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Getting true value from your wellbeing budget

By Mark Nicoll | Jun 1, 2021


If you do a google search, there are many versions of this article topic doing the rounds.

You’re going to hear the full gamut about ROI, productivity being boosted by x amount and building resilience into a workforce, when it would seem that resilience is something that has decreased with every working generation. 

But let’s get back to the title, and as it says, what does “getting value” really mean, and how do you measure it, and possibly improve on it?

The actual truth is, you can only really measure something if you A/B test it surely?

How to measure effectiveness?

A/B testing an email newsletter is easy and takes minutes.  In the case of employee wellbeing, not so much.

Firstly, and to be meaningful, you need enough people to form two equal cohorts: similar age, weight, height, jobs, departments etc. 

And they need to be separated, i.e. they don’t have contact with the other cohort members, or they can influence the outcomes, positively or negatively.

Cohort one has the wellbeing programme in place, cohort two has nothing, you test this over a decent amount of time and get your results.

Not that easy, but at least the outcomes are measurable.

Measuring value?

Wellbeing platforms or apps have always historically charged on a "per seat” basis, it’s just always been this way.

You pay your £5 (or whatever) per employee and hope they use it, but, as they say “you can’t lead a horse to water” etc……

……hang on, haven’t you just paid £5 for that unused seat, and what if 200 of your 1000 employees don’t use the platform (some will never use ever), isn’t that £1000 per month in waste?

And add the cost of change management, over the course of the year, we’re potentially talking about half of someone’s salary where you may be tight for people.

Think about that.

Real life examples

There are various online references to measuring ROI on wellbeing programmes in monetary terms, a fascinating example which is well worth a read is here in the Journal of Occupational and Environmental Medicine 2013.

This is an academic examination of the theoretical return on investment in strict monetary terms of selected major listed US businesses that have deployed wellbeing initiatives and are recognised by a CHAA (corporate health achievement award).

The researchers have tracked investment value based on annual financial performance, using theoretical investments in these companies, as against the returns achieved by the S&P 500 average of listed companies.

In every case, the selected companies returned between 5 - 6% per annum in investment terms over the monitored period (1999 - 2012), whereas the mean average return for the none CHAA companies was generally neutral, or slightly negative.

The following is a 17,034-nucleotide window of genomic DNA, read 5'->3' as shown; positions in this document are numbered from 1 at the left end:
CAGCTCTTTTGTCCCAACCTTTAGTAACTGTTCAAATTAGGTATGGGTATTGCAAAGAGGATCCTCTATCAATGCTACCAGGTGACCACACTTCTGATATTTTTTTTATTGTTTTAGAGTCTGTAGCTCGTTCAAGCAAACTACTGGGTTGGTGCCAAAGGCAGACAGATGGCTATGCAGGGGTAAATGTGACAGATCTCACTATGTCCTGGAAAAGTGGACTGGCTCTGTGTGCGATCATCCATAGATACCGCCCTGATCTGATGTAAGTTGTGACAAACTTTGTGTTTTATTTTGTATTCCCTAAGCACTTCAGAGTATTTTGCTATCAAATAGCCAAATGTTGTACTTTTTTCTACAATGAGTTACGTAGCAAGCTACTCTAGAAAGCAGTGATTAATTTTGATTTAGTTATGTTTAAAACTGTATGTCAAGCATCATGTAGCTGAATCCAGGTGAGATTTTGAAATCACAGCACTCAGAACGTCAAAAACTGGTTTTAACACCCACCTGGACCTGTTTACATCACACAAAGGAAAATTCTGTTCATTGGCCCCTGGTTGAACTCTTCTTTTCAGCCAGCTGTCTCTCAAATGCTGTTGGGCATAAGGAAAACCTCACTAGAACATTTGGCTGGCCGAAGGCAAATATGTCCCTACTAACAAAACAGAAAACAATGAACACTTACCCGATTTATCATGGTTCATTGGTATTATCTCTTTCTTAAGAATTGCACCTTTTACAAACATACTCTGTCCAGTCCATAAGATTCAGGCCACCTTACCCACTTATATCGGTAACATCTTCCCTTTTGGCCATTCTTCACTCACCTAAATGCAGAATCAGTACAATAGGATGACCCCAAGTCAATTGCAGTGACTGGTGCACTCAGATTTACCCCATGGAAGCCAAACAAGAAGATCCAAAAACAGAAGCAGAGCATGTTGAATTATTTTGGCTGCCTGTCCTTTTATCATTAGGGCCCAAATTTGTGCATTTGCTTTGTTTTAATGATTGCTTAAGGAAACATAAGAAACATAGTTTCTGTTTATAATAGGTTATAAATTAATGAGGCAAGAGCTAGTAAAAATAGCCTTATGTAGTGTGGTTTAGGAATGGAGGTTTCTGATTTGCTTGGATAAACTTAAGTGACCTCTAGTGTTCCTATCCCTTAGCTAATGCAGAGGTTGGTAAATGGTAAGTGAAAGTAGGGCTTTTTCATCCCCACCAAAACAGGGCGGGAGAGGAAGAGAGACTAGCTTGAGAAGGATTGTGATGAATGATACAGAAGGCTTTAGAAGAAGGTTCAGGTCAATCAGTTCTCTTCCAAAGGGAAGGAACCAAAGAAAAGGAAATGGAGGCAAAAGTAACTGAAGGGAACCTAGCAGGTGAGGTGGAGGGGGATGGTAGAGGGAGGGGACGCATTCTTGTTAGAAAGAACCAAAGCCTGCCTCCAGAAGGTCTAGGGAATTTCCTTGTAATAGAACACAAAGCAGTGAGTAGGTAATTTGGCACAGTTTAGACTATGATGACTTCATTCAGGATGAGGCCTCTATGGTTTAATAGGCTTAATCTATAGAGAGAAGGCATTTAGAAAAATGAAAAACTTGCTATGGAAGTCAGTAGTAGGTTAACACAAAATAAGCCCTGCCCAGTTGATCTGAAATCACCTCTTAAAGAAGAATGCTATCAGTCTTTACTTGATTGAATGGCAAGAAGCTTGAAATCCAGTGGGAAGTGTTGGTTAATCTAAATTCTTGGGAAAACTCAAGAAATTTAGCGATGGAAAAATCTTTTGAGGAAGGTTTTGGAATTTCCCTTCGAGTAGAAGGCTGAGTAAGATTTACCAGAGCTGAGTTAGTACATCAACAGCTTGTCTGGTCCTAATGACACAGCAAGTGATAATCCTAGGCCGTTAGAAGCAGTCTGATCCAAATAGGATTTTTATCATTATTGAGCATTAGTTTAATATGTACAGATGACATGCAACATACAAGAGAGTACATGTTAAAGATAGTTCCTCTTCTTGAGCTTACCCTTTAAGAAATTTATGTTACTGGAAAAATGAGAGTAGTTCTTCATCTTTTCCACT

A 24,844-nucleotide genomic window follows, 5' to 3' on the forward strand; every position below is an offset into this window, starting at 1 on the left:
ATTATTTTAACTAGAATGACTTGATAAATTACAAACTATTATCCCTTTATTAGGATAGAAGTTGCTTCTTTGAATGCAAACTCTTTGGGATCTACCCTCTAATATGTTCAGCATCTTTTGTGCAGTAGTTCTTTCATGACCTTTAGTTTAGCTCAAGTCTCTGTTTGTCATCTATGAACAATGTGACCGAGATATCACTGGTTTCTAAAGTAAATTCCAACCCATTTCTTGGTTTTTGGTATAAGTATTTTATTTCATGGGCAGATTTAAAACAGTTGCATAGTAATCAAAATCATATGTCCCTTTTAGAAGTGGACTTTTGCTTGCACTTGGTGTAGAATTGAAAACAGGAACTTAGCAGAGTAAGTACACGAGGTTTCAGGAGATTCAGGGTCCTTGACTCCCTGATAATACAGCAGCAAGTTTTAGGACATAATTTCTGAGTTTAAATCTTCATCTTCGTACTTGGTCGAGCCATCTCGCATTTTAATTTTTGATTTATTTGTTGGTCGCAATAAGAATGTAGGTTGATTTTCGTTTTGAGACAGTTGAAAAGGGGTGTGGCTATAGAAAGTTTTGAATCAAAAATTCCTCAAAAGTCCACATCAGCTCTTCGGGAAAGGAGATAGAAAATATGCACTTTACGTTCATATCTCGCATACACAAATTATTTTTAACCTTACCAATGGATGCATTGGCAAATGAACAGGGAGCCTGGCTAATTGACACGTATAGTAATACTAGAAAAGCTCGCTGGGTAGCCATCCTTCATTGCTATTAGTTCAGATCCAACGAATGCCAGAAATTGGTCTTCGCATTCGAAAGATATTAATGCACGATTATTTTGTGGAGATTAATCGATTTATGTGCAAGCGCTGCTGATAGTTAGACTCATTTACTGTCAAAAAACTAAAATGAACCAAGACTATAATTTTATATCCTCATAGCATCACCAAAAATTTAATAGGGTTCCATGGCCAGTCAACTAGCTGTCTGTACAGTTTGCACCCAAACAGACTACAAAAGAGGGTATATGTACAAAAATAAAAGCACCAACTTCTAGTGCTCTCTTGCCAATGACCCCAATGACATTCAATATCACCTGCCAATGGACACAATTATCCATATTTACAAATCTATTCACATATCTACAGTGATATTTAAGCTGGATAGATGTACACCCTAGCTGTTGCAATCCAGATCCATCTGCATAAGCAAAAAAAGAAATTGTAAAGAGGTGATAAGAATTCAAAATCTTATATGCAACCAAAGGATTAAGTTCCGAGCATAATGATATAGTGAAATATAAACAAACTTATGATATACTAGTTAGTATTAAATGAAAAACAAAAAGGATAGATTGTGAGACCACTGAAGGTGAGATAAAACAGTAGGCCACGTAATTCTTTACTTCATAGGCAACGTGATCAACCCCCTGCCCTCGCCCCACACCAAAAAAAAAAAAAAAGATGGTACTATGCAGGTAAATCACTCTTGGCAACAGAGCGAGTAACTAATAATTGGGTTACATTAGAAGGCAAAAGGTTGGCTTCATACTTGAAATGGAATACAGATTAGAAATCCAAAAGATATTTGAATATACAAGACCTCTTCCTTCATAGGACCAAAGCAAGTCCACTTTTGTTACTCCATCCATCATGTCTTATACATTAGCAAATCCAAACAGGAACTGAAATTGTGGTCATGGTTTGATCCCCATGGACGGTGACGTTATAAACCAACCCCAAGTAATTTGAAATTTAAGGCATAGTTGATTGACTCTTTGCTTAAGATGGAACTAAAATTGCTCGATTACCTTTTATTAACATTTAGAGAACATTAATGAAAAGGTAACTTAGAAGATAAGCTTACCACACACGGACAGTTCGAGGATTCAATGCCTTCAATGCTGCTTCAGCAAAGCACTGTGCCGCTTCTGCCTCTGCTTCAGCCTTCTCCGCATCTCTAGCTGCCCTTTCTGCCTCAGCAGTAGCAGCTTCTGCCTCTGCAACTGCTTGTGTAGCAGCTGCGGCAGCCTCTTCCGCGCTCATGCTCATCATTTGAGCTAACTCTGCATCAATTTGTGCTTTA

This leads to their conclusion documented in the research as follows.

"Our results strongly support the view that focusing on the health and safety of a workforce is good business. Engaging in a comprehensive effort to promote wellness, reduce the health risks of a workforce, and mitigate the complications of chronic illness within these populations can produce remarkable impacts on health care costs, productivity, and performance.

"This portfolio of publicly traded award-winning companies clearly outperformed the market. Although correlation is not the same as causation, results consistently and significantly suggest that companies focusing on the health and safety of their workforce are yielding greater value for their investors as well. More research needs to be done to better understand the value of building these “cultures of health” in the workplace. Perhaps such efforts as this simply identify “smart” companies that outperform, but the evidence seems to be building that healthier workforces provide a competitive advantage in ways that benefit their investors."

This is compelling stuff, and well worth pondering over the details - and considering just how truly impactful and financially rewarding a culture of wellbeing within a company can be.


To sum up, measuring the effectiveness of any wellbeing strategy is truly a hard task.  It takes up time and resources, and transitioning out of this pandemic, both are in short supply.

Measuring value is a little easier - look at uptake and usage and then at your cost per seat and ask yourself why you’re paying for waste.

Also consider the published evidence that is widely available, and the case for employee wellbeing is self-evident.

Mark Nicoll

Mark Nicoll

I am a co-founder of Keep Fit Eat Fit and have a passion for visual communications as well as health, fitness and overall wellbeing. Having worked for lots of companies as well as myself, I know how important maintaining personal wellbeing is, and have a few pet subjects I will be writing about within our website.